Babbler # 9831
posted 07 February 2008 03:21 PM
As the spoken language died, so did the stories of tricky Creator-Raven and the magical loon, of giant animals and tiny homunculi with fish-spears no bigger than a matchstick. People forgot why “hat” was the same word as “hammer”, or why the word for a leaf, kultahl, was also the word for a feather, as though deciduous trees and birds shared one organic life. They lost the sense that lumped apples, beads and pills together as round, foreign, possibly deceiving things. They neglected the taboo that kept fish and animals separate, and would not let fish-skin and animal hide be sewn in the same coat; and they could not remember exactly why they built little wooden huts over gravestones, as if to give more comfortable shelter to the dead.
You can probably guess what that's about: another last speaker of a language passing away, with her "universe", as this piece puts it. It's a good one, the piece, in the Economist of all places: http://www.economist.com/obituary/displaystory.cfm?story_id=10640514. Goes on not just about vocabulary but about the ways of thinking and seeing...and an appreciative look at the life of this lady, Marie Smith.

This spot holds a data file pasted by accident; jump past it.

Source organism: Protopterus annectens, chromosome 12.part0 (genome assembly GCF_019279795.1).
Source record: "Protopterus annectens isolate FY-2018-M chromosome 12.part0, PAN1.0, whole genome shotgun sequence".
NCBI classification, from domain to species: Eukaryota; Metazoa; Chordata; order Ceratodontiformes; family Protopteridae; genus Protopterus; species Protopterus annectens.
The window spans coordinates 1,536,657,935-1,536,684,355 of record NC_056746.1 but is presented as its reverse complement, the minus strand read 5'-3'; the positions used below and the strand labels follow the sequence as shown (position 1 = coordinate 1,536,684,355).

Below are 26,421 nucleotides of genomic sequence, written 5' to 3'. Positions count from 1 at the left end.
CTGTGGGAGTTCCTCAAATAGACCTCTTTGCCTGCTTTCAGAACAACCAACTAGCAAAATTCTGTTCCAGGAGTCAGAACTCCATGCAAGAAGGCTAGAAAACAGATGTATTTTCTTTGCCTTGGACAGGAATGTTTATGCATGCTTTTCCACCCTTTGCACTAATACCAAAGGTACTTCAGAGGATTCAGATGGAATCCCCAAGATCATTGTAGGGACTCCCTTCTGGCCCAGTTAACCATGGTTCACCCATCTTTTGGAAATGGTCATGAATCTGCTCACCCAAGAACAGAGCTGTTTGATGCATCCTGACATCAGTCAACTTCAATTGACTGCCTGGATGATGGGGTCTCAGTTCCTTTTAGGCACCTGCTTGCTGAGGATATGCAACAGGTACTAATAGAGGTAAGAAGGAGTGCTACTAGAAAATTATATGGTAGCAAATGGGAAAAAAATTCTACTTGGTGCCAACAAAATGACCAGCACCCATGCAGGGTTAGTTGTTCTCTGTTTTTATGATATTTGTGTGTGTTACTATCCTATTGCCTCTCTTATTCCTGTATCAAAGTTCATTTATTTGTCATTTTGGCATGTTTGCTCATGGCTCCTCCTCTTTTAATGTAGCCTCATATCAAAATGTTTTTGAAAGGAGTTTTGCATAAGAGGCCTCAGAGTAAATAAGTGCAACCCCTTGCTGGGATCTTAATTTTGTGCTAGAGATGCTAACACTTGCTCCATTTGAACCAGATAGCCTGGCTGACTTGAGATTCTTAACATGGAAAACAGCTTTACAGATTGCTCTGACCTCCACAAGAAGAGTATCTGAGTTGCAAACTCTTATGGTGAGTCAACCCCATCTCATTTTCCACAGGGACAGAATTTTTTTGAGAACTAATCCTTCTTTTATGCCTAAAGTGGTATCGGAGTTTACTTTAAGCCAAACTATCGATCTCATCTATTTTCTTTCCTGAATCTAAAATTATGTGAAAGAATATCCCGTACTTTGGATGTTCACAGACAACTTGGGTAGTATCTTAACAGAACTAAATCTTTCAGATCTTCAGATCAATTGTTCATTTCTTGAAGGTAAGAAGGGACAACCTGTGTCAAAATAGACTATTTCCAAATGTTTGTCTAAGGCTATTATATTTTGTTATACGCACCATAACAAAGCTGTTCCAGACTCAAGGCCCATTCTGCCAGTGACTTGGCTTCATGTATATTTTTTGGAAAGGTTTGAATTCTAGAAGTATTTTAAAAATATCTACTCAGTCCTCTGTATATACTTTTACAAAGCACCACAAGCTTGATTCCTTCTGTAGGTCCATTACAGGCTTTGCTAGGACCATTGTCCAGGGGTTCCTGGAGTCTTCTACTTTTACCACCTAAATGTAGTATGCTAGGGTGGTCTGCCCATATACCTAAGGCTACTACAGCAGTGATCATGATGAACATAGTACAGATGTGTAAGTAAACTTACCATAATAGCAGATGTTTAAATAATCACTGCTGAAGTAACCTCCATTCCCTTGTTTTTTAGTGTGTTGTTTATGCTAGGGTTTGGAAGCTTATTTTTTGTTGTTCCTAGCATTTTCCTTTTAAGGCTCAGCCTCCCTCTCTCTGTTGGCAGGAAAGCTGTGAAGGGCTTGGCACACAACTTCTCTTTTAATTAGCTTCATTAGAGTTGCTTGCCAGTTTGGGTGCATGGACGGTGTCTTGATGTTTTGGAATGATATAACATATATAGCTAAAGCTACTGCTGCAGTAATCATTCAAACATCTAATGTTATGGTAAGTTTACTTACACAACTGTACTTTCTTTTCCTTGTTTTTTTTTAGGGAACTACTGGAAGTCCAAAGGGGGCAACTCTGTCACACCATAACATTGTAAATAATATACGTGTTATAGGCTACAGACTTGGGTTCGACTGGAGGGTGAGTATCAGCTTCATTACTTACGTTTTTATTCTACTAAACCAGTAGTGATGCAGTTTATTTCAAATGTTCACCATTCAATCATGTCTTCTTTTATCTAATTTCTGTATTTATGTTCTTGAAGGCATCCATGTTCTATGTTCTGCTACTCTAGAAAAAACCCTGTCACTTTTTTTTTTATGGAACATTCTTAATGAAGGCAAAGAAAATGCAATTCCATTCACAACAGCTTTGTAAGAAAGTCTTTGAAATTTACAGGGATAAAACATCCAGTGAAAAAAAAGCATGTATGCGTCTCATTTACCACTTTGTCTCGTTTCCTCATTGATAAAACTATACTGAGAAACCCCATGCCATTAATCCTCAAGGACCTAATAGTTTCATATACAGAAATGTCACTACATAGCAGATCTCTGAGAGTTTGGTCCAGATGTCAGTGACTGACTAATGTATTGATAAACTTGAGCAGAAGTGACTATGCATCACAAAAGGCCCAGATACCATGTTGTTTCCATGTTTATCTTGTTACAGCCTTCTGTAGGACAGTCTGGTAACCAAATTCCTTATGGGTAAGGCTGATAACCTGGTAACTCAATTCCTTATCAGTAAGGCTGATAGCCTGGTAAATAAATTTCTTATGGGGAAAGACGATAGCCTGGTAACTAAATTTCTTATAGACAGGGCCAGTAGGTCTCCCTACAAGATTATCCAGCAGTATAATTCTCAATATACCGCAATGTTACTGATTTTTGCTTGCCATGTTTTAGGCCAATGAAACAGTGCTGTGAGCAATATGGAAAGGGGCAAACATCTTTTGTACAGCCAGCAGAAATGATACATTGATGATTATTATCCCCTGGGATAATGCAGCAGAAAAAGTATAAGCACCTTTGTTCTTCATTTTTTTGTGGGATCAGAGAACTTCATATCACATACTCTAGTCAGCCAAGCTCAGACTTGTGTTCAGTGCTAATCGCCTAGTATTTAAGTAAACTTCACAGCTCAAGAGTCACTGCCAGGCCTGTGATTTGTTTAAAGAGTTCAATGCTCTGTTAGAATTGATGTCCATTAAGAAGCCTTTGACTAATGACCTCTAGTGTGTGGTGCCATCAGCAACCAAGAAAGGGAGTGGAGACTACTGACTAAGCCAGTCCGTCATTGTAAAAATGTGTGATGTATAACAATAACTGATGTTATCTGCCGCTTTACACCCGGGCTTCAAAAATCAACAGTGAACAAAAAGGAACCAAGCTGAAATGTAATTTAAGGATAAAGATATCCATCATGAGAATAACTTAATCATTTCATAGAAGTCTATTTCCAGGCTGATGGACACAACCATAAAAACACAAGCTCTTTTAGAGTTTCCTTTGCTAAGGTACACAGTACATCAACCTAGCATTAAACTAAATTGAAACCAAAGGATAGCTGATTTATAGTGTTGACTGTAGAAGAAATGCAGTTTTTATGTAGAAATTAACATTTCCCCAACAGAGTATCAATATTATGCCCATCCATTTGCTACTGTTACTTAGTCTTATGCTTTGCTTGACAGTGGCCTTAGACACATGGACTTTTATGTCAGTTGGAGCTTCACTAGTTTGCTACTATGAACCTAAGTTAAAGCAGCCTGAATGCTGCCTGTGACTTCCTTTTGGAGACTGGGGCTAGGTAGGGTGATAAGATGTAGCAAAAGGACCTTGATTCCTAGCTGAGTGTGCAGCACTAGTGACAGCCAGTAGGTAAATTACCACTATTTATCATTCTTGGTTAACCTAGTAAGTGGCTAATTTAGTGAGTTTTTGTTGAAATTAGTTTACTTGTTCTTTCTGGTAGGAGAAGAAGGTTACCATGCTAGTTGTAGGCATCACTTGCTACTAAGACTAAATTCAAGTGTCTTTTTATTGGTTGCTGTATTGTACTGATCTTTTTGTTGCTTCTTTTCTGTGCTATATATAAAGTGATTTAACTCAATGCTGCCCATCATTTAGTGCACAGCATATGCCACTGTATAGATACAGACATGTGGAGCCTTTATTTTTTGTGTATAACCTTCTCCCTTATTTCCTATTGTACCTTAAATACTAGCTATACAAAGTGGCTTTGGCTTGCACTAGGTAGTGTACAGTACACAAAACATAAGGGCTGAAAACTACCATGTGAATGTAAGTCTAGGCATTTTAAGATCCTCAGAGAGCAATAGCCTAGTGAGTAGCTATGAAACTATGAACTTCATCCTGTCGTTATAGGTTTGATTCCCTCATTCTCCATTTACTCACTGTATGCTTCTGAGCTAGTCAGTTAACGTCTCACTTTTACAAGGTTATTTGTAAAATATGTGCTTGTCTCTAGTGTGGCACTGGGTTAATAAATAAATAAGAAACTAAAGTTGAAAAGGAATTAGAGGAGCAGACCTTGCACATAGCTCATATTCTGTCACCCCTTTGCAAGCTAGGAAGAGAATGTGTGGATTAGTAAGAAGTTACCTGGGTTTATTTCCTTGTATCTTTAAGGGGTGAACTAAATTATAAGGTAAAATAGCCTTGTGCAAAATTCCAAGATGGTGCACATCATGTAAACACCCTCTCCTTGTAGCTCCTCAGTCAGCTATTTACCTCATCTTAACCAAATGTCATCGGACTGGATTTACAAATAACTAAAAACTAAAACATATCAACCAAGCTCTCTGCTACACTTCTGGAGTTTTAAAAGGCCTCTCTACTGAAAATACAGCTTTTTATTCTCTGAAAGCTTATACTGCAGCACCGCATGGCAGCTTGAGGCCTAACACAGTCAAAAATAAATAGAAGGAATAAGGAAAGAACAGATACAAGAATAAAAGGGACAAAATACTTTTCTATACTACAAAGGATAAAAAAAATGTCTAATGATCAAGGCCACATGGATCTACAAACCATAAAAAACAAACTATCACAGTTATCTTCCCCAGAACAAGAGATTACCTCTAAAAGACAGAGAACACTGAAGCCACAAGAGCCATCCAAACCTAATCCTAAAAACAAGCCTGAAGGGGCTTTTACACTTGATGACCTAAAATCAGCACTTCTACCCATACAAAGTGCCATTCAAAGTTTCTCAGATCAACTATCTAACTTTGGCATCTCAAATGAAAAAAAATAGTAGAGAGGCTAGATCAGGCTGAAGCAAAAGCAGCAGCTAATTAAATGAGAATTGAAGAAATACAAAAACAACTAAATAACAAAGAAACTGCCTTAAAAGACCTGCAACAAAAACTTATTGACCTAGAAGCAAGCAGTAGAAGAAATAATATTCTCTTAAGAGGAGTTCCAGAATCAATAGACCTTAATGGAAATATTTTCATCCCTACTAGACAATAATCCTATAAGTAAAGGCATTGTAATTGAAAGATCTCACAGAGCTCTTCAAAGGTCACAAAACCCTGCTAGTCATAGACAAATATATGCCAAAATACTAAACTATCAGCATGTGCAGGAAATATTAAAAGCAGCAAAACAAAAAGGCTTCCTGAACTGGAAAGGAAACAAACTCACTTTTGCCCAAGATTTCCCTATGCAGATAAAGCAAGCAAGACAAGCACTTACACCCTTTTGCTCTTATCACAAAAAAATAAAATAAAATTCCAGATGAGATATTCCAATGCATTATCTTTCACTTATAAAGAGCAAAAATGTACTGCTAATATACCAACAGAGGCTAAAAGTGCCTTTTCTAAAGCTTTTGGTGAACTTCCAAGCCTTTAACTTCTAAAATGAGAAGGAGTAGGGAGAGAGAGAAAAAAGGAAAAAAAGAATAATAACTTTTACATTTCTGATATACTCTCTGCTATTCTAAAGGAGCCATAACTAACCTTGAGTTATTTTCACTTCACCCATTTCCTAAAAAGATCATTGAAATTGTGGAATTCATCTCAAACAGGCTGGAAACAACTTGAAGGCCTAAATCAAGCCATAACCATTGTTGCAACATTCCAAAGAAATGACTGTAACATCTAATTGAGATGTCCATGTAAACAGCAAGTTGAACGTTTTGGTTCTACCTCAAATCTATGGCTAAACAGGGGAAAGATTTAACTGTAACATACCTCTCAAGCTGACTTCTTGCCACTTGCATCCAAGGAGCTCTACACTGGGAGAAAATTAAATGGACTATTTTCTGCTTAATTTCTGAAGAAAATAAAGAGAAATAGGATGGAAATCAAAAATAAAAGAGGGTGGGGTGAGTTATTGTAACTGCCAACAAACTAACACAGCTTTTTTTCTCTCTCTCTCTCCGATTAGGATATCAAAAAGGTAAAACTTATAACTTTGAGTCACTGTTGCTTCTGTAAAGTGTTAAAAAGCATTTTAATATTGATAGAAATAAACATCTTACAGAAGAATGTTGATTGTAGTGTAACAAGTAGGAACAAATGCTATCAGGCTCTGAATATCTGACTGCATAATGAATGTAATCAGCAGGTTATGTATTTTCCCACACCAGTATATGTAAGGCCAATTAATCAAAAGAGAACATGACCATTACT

My point -- why this is in Culture -- is wondering about the significance to our, broad "culture" of the loss of opportunities to appreciate something of other cultures, as these languages "die". Such access is huge, I think, in the benefits of living in this broad, Western (for lack of a better term) culture.
I've met many people, learning much, and it's a shame I'll never meet her, but that's a necessary shame. Losing the very language is not necessary.
From: South Seas, ex Montreal | Registered: Jul 2005
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